Paul Butler points out that bitcoin mining companies are using questionable accounting methods. [blog post]

When you buy capital equipment with a lifetime longer than your financial year, you can allocate the cost of the purchase over its expected useful lifetime, rather than all in one hit. This is called depreciation.

Publicly-traded mining companies typically depreciate their assets over five years — but the equipment is good for about fourteen to fifteen months, and it’s most profitable in its first nine months. Bitcoin miners play on their “success” in the early years to raise capital to buy additional mining rigs.

The excessively long depreciation on mining rigs is a way to hide that the miners’ real costs are much higher than they’re reporting. The miners are not putting away money for future equipment. This is as well as overpaying their executives. 

Cost of mining versus cost of bitcoin [Bloomberg]

Tick … tock. Next block?

In a bubble, you can sell mined bitcoins for far more than the cost of the electricity to play Extreme Bingo trying to guess a winning hash.

You can even run old mining rigs that might otherwise be scrapped. Old rigs might spend $30,000 to mine a bitcoin — but that’s fine if you can then sell that bitcoin for $40,000.

So what happens when the bitcoin price drops too low for mining to be profitable?

We’re seeing this now. Miners are taking inefficient hardware offline, causing visible drops in the hash rate charts since May 2022. In November 2018, the price of bitcoin dropped below $3,800 and a lot of miners threw out all their old equipment. The hash rate dipped noticeably.

The real trouble starts when bitcoin falls below $15,000. (As we write this, bitcoin is around $23,000.) Break-even for the most efficient machines is somewhere between $9,000 and $11,000, based on an electricity cost of 5c/kWh. In June 2022, JPMorgan put the cost of mining at $13,000 per bitcoin. [Bloomberg]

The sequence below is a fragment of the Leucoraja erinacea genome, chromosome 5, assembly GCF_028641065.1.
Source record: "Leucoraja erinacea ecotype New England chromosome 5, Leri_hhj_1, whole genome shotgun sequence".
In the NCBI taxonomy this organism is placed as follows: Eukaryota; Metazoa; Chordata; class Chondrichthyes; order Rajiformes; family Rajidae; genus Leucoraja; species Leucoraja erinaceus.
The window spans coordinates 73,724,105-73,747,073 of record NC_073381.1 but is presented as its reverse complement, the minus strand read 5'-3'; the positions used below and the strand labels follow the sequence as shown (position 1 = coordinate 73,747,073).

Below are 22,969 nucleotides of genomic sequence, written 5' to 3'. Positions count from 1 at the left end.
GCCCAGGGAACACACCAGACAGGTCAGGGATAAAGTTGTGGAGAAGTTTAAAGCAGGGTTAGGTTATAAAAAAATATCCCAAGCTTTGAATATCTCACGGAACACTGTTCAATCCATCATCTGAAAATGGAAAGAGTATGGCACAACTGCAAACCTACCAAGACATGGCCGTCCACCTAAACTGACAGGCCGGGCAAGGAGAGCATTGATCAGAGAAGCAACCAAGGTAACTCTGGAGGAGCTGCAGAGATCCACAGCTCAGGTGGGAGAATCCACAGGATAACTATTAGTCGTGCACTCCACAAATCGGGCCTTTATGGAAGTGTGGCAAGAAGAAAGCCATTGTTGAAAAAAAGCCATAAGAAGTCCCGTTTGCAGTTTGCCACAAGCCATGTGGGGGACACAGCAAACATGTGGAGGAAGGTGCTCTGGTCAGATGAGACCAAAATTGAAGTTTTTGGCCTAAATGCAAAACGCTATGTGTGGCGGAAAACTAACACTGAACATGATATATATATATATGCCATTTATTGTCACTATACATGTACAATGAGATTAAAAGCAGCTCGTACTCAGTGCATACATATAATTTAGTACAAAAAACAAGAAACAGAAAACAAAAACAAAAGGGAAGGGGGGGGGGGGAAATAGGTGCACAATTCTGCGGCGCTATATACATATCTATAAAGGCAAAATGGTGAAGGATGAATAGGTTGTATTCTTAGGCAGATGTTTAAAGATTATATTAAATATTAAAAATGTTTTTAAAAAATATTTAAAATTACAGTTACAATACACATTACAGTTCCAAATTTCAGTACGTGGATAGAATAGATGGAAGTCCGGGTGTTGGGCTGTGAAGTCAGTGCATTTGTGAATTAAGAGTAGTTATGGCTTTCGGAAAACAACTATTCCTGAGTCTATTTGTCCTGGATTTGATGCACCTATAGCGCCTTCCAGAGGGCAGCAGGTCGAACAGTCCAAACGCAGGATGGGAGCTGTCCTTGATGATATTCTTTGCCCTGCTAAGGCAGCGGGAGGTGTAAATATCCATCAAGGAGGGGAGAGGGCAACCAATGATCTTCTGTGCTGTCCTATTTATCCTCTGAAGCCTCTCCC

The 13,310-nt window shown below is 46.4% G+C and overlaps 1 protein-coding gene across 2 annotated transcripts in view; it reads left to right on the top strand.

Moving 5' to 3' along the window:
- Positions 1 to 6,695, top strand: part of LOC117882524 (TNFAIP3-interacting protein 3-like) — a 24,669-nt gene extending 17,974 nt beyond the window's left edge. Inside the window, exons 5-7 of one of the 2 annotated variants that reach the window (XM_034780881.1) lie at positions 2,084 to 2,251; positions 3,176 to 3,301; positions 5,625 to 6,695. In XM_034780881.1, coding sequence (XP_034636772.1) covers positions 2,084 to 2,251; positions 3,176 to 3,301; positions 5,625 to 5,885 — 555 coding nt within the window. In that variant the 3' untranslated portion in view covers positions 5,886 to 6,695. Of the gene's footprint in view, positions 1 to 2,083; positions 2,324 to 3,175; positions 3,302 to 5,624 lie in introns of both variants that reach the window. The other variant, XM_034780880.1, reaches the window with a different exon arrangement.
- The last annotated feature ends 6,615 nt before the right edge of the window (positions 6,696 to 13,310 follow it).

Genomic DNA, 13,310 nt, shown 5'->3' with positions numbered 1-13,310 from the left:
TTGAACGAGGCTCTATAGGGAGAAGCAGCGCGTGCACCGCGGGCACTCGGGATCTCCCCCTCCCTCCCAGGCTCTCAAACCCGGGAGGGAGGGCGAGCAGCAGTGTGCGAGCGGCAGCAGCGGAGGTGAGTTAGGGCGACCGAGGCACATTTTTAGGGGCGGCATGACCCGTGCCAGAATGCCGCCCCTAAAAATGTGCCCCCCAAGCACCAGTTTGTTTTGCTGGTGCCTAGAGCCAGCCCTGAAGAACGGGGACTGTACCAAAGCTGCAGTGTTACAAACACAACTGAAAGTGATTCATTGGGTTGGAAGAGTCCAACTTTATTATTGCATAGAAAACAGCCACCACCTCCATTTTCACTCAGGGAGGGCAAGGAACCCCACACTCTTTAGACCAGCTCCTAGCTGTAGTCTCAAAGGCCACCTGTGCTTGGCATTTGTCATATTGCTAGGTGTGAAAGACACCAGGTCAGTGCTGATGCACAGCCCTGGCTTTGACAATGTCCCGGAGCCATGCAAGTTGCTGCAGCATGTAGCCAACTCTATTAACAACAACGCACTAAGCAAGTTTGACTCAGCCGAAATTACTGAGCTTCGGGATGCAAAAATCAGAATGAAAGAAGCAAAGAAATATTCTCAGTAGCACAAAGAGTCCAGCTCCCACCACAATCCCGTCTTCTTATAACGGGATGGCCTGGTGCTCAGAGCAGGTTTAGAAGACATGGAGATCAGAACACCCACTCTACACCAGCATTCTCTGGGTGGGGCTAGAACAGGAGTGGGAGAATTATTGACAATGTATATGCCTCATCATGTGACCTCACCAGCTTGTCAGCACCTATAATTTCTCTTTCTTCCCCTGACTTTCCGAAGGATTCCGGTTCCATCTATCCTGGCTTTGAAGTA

If the price drops too low, will the bitcoin blockchain stop ticking along? Probably not — bitcoin really doesn’t need much mining to keep running.

There was a slowdown on the bitcoin (BTC) blockchain in late 2017, when bitcoin cash (BCH) — a fork of not just the bitcoin software, but also its full transaction history — was trying to compete to become the official version of bitcoin. Large miners such as Bitmain switched a large proportion of their mining pools to the BCH chain.

The BTC chain took an hour between blocks at times in November 2017 — about 15% of the previous hash power.

Hardly anyone noticed — they were too busy having fun on the exchanges, which is where the action was in the 2017 bubble. Nobody really cares about the blockchain itself.

Bitcoin mining is green, actually

LOL, no it isn’t.

Proof-of-work mining has long been cryptocurrency’s biggest public relations battle, especially since Elon Musk — formerly the avatar of energy transition — bought bitcoins for Tesla in February 2021.